Progressivism Is a Long-Term Threat to the Rule of Law

Many people are concerned about Donald Trump’s commitment to the rule of law, a concern I share. But the other choice in this election is a Progressive one, and Progressivism by its nature lacks that commitment. Moreover, its history shows that it permanently damages the constitutional foundations of the United States. And the United States suffers from the fevers of progressivism more than any time since the 1960s.  Thus, this election pits a candidate lawless by virtue of temperament against one lawless by virtue of ideology and emboldened by the spirit of the times.  The rule of law is under threat, whoever wins.

Progressivism has proved a greater long-term danger than any single individual, because it is born in part out of systematic rather than personal hostility to the Constitution. Federalism and separation of powers are obstacles to the social engineering at the heart of progressivism, and thus progressivism has tried to eviscerate these restraints. Packed with FDR appointees in the 1930s, the Supreme Court gutted the enumerated powers. The administrative state has eroded the separation of powers, making the executive ever more powerful in domestic affairs. The theory used to justify these departures from the original constitution, living constitutionalism, is itself a threat to the rule of law, because it devalues the formal rules laid down by the Constitution.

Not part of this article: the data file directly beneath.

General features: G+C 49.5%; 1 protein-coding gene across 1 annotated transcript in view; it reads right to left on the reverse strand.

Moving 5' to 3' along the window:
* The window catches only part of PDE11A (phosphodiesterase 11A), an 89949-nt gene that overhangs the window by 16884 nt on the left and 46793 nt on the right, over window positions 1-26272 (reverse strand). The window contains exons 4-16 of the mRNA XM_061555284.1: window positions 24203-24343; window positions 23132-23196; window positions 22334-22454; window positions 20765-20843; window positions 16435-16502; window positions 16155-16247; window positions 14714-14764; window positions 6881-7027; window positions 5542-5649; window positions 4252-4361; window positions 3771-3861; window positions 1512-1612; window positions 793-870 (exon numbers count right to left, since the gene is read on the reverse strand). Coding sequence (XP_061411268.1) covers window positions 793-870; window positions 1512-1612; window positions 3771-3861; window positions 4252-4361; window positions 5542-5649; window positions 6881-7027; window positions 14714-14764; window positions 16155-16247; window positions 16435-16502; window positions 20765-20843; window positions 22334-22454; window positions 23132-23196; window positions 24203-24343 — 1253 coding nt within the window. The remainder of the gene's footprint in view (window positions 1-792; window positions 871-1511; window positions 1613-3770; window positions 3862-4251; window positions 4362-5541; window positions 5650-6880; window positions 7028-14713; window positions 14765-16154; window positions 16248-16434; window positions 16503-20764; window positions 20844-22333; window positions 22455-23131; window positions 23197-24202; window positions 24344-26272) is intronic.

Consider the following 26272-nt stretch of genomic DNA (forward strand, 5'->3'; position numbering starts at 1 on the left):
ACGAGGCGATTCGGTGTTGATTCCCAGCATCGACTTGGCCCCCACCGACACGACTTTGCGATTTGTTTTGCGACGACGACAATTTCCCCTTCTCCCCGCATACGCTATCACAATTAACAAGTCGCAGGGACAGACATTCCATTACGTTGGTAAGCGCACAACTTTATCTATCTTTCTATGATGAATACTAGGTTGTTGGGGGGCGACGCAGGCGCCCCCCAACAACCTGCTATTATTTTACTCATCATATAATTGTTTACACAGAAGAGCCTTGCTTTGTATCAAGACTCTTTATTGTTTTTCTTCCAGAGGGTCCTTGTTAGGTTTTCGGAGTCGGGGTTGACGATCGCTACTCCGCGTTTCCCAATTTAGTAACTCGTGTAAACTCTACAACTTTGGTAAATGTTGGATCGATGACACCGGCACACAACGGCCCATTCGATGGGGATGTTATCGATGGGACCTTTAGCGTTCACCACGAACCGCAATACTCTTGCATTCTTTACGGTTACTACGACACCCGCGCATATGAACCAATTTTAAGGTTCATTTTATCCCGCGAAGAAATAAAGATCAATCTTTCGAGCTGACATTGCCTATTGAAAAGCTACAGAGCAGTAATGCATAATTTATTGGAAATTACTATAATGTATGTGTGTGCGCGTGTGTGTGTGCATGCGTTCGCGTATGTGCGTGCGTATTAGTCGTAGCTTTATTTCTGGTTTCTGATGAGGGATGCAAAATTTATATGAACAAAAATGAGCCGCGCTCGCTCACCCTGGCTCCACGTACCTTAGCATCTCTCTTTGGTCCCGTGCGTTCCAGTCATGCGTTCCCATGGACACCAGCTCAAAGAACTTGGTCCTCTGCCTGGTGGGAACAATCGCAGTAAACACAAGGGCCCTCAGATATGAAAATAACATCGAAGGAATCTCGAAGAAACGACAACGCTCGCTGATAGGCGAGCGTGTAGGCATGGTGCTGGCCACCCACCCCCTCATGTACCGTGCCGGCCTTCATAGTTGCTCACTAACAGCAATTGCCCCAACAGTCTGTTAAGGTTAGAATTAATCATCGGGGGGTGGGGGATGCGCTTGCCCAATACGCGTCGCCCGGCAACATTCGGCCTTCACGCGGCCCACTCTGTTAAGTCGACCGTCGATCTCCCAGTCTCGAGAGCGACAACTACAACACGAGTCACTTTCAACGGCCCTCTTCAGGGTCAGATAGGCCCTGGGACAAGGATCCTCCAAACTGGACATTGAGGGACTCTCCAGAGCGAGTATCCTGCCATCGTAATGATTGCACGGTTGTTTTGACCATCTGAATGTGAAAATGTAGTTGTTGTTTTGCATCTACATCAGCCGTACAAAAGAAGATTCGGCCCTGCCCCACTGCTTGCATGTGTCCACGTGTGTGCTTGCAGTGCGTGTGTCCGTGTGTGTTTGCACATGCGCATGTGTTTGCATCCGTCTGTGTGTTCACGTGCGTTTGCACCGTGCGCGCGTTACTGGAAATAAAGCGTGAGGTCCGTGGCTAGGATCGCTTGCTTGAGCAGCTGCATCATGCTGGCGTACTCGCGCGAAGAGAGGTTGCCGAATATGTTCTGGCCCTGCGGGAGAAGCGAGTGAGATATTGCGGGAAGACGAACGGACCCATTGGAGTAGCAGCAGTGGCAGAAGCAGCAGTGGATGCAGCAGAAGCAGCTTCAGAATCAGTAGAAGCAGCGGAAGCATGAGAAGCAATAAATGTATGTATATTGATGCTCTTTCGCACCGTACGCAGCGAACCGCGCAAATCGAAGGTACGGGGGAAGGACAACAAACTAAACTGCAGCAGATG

And today we see all across a society a renewed progressive disdain for the rule of law. President Obama has acted lawlessly again and again to advance its signature program of social engineering– Obamacare.  Take two recent examples. In response to a complaint by the House of Representatives, a federal judge stated  that the President was funding Obamacare insurers without an appropriation from Congress. While there are serious arguments that the House lacks standing to bring this suit, there are no plausible defenses of the substantive merits of the spending. Obama’s administration was flouting the law in hope that there would be no remedy.  His administration also by regulation purported “to amend” the Affordable Care Act to eliminate fixed indemnity insurance as an option to satisfy the obligation to purchase insurance coverage. The District of Columbia Circuit recently held that the administration had no authority to go against the plain language of the statute which specifically permitted these plans.  To be sure, most Presidents have on occasion tried to exploit gray areas of the law. But these actions are plain violations.  The only real defense is a familiar progressive one: the end justifies the means.